Monday, September 04, 2006

Why Did Belgian Authorities Destroy Holocaust Records?

Hat Tip: Instapundit

According to the Brussels Journal, Belgian Authorities Destroy Holocaust Records
The Belgian authorities have destroyed archives and records relating to the persecution and deportation of Jews in Belgium in the 1930s and 1940s. Some of this happened as recently as the late 1990s. This was revealed during hearings in the Belgian Senate last Spring. Though the Senate report dates from 4 May the Belgian press has not yet mentioned the affair. [update 3 Sept.: The Brussels Dutch-language newspaper De Morgen published an article on page 6 of its 14 Dec. 2005 edition, under the title: Archives about Persecution of Jews were Intentionally Destroyed] The Senate report says that “documents about the period 1930-1950 have been destroyed on a massive scale.”
Some suggestions for the destruction of the records is offered.
In Charleroi the archives of both the municipal police as well as the judicial police were completely destroyed in the late 1970s. Before the war Charleroi had a relatively large Jewish community which was all but exterminated during the war, while in Antwerp a significant proportion of the Jews managed to survive. Yet in Belgium no-one is familiar with the extermination of the Walloon Jewry, while Antwerp is regularly blamed for having been a “center of anti-Semitism.” By destroying paper trails people are made to forget that certain events ever took place.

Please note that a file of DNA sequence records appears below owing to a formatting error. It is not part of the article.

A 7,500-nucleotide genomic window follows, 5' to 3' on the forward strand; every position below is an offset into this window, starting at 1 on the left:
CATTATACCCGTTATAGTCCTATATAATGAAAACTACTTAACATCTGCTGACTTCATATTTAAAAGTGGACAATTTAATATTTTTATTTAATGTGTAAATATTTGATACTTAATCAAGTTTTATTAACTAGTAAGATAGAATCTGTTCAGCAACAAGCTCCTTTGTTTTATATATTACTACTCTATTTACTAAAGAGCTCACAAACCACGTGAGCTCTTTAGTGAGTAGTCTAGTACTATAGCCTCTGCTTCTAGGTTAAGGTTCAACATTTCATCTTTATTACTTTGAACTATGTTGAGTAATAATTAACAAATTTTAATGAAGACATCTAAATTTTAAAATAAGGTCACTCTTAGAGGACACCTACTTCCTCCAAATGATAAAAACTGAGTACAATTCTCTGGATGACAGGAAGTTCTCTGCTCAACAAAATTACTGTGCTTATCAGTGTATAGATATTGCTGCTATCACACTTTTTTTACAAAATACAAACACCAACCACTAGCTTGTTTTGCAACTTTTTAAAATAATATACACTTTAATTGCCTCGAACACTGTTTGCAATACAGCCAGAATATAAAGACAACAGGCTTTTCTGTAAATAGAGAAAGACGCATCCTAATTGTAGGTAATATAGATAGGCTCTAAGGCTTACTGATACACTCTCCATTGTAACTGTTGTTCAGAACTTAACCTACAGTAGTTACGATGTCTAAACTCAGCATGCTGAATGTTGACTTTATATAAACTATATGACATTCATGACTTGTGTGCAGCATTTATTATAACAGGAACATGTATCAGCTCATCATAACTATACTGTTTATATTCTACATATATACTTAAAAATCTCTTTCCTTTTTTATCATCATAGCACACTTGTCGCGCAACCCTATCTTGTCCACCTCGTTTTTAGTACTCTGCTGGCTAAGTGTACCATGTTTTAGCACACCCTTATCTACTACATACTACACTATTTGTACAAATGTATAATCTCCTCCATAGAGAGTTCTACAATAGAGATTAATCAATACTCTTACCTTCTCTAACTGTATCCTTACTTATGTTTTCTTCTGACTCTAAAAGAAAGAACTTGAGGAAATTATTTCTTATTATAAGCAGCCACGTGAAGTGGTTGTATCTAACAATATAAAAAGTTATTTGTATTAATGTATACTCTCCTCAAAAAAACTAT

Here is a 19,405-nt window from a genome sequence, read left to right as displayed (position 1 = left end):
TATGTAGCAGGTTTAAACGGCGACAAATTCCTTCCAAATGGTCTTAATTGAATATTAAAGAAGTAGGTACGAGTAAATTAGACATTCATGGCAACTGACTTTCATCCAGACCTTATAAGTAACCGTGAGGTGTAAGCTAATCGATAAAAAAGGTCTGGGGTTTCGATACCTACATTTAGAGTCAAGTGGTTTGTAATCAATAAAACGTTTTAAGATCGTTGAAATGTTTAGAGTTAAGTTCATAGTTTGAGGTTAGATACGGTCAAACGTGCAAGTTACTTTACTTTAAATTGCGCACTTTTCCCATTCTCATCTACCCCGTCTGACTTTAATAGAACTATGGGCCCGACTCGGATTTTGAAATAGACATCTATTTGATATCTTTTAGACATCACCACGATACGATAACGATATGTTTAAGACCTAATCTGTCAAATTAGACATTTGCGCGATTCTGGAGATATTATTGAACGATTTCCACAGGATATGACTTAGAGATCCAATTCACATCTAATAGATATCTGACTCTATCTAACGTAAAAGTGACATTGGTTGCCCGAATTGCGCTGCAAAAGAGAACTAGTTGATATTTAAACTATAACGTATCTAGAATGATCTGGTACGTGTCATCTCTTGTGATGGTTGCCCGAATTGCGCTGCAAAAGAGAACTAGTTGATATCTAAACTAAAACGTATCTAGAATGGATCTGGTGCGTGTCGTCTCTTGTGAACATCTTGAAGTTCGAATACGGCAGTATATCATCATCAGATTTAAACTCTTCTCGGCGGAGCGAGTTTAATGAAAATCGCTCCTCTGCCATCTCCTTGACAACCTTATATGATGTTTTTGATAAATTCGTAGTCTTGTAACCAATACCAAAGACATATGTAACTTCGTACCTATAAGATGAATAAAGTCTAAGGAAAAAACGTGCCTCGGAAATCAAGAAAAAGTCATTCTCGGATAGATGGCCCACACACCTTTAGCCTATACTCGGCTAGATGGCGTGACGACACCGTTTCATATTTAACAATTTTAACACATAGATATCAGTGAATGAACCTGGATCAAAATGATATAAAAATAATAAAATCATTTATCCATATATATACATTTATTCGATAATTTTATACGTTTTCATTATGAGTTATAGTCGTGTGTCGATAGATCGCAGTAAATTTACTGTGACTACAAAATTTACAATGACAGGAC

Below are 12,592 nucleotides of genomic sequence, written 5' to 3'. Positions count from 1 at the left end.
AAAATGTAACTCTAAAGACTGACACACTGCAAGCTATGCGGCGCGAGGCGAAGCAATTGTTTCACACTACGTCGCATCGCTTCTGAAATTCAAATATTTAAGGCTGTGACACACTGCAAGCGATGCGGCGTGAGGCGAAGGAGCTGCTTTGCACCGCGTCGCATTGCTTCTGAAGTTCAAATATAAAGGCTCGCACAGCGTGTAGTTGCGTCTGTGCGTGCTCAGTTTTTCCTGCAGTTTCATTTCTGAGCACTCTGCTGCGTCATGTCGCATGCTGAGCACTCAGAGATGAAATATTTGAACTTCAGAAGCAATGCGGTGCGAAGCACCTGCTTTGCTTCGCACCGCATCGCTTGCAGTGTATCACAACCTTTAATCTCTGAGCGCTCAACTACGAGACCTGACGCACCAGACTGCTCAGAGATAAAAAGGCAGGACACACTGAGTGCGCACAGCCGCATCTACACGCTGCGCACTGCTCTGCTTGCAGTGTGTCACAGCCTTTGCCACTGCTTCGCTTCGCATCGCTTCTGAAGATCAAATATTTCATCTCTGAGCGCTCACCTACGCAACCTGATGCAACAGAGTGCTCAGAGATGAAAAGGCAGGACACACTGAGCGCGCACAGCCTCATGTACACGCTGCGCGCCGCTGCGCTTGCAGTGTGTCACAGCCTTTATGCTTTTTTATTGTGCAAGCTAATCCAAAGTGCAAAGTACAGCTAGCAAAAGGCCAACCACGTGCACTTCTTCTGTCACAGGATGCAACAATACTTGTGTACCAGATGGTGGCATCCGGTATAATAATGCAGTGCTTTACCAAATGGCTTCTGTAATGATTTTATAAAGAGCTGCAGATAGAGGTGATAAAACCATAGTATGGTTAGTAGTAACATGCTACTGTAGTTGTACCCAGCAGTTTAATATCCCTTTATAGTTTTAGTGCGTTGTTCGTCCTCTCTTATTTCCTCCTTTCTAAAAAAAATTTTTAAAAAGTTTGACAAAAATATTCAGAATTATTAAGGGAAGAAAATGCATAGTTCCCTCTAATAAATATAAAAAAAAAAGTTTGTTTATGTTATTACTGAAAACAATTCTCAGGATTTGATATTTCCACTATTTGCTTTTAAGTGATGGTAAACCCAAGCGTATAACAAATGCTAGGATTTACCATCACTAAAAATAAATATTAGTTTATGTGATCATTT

Hugo Vandenberghe, the leader of the Flemish Christian-Democrats, suggested that the destruction of the archives “may have had a political motive.” Senator Vandenberghe referred to the anti-Semitism of the Belgian authorities in the 1930s. The historian Nico Wouters told the Senators during the hearings that even after the war the Belgian authorities continued to arrest German Jews who had survived the holocaust by going into hiding, under the pretext that they were “citizens of a hostile nation.”
Is Ahmadinejad planning on visiting Belgium too?

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